MONTREAL – A psychiatrist who assessed Luka Rocco Magnotta for criminal responsibility in the slaying and dismemberment of Jun Lin said he was suffering from schizophrenia and wasn’t faking symptoms to avoid criminal charges.
Marie-Frederique Allard told Magnotta’s first-degree murder trial on Monday it would have been difficult for the accused to simulate such symptoms over an extended period of time.
The Crown has suggested that Magnotta, 32, was putting on an act while detained at a German prison hospital following his arrest in Berlin in June 2012.
Allard, a defence witness, disputed that assertion, calling Magnotta a classic schizophrenic. She first met with Magnotta in December 2013 — 19 months after the homicide.
The forensic psychiatrist said Magnotta’s rambling responses in Germany are similar to previous symptoms noted in his voluminous medical history: paranoia, hearing voices, and the fear of being attacked.
Allard said Magnotta also spoke during that German stay about elements linked to charges: notably the mention of the Canadian government and branding Prime Minister Stephen Harper as evil.
“For me it’s clear, I think the medical files clearly show that Mr. Magnotta suffers from schizophrenia,” said Allard. “We have an evolution that’s pretty classic or typical of a young man who suffers from schizophrenia.”
Allard previously testified she believes Magnotta was suffering from schizophrenia and in a psychotic state when he killed Lin in May 2012.
Allard’s opinion is that Magnotta knew what he was doing but the psychosis meant he wasn’t able to differentiate right from wrong.
Magnotta has admitted to killing the 33-year-old Chinese engineering student but pleaded not guilty by way of mental disorder.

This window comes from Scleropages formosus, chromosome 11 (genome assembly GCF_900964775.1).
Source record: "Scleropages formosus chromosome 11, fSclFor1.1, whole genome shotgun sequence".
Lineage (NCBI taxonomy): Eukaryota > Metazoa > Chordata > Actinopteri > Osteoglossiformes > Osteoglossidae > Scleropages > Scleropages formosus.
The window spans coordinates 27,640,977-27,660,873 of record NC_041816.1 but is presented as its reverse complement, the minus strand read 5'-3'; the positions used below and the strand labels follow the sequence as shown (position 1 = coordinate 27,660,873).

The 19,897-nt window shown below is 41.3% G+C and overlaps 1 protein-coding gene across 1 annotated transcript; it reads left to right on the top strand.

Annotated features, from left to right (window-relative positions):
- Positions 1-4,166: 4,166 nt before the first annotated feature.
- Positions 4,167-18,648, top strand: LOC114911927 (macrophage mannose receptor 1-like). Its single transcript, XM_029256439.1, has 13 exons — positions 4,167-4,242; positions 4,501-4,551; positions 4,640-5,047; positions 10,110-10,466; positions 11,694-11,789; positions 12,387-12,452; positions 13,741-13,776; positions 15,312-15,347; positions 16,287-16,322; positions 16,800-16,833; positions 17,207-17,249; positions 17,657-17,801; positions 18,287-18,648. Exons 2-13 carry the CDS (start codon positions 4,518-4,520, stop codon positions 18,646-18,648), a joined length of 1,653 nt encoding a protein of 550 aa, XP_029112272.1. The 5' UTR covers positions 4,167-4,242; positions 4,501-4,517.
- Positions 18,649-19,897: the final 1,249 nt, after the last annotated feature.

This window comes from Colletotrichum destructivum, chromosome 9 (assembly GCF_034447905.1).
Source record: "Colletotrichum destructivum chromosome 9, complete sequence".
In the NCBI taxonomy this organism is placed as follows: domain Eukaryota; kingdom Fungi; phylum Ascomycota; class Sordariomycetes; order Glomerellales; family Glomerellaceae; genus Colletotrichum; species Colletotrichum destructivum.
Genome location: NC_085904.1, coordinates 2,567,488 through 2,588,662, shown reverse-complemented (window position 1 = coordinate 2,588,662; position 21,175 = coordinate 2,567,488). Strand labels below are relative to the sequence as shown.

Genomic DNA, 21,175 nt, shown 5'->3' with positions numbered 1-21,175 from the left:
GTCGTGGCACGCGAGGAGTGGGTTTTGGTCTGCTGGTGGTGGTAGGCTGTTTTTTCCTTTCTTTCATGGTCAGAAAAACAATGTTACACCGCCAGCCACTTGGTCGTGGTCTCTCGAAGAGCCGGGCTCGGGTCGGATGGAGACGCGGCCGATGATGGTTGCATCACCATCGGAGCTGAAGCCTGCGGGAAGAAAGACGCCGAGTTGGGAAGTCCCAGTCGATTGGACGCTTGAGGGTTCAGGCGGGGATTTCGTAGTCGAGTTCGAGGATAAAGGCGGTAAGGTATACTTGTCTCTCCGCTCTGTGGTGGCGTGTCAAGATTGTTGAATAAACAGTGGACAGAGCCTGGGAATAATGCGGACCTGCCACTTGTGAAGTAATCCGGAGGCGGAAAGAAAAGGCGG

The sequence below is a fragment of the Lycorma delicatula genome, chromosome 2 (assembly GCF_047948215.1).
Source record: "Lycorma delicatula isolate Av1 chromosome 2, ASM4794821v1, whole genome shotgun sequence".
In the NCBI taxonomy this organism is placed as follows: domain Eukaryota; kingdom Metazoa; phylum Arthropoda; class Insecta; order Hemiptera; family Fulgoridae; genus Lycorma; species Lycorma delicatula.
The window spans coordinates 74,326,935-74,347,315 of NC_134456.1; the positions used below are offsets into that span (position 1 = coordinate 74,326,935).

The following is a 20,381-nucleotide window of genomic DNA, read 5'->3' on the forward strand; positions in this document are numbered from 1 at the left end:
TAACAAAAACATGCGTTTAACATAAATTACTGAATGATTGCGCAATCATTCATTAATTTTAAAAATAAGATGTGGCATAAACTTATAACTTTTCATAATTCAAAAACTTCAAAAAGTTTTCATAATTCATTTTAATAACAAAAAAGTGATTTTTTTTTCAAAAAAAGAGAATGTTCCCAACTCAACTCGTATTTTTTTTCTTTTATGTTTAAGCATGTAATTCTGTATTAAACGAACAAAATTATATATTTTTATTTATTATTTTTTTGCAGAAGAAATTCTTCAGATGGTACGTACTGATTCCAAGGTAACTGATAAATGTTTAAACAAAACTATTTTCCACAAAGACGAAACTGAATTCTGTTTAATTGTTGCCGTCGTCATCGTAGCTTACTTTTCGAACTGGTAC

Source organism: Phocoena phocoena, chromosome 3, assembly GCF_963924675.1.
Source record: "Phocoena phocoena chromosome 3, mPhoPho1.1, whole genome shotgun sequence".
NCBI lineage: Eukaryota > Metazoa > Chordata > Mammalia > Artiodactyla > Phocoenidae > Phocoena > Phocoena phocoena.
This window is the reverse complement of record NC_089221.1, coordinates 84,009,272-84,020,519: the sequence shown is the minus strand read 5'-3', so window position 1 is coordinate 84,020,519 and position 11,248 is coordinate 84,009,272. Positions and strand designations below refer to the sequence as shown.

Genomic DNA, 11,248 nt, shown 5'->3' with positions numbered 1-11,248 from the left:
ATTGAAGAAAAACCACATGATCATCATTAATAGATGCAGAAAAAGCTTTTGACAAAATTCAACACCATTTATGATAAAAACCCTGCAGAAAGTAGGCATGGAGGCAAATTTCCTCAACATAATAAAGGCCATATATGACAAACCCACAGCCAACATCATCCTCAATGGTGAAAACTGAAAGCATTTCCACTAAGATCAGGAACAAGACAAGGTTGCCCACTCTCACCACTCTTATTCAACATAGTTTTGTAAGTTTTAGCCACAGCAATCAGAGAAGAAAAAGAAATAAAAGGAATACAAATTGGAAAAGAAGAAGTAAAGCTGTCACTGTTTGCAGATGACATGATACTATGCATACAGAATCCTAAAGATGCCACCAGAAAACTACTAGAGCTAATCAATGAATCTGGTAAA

The Crown contends Magnotta’s actions were planned and deliberate in Lin’s homicide.
He faces four other charges: criminally harassing Harper and other members of Parliament; mailing obscene and indecent material; committing an indignity to a body; and publishing obscene materials.
The medical records dating back to 2001 provide some of the answers: they suggest numerous highs and lows with Magnotta’s treatment for schizophrenia.
Those records suggest Magnotta was often concerned about others spying on him, had auditory hallucinations and wasn’t vigilant about taking medication to treat his schizophrenia.
Magnotta was under psychiatric care while living in Ontario. Allard mentioned a Dr. Thuraisamy Sooriabalan, who saw him between 2002 and 2008.
Sooriabalan noted Magnotta’s family history of schizophrenia — his father suffers from the same illness.
Magnotta never exhibited violence and apparently was not addicted to drugs or alcohol, Sooriabalan said in one report mentioned by Allard.
Various reports from Sooriabalan highlight some bizarre moments: Magnotta told the doctor at one point about having joined Scientology. Later, in August 2007, Magnotta complained he was the subject of published rumours linking him to schoolgirl killer Karla Homolka. He also lashed out at his father and often expressed concerns he was being followed or watched by unknown people.
After being diagnosed with schizophrenia, Magnotta was hospitalized several times and lived in a group home for patients with the mental disease.
The medical files indicate Magnotta stopped seeing a psychiatrist as of July 2010.
There were two hospital visits noted after that — one in Miami in 2011 and one at the Jewish General Hospital in Montreal in April 2012 — one month before Lin’s slaying.
Magnotta either denied having mental health problems or did not make mention of being diagnosed as schizophrenic during either visit.
During the Montreal visit, Magnotta told doctors he was bipolar, withholding his previous schizophrenia diagnosis. No medication was prescribed that day.
Allard said there wasn’t enough information for doctors to make a proper diagnosis. Magnotta told Allard much later why he kept mum.
“He was fearful of being hospitalized if he put his symptoms forward,” Allard said.
Her testimony continues Tuesday.
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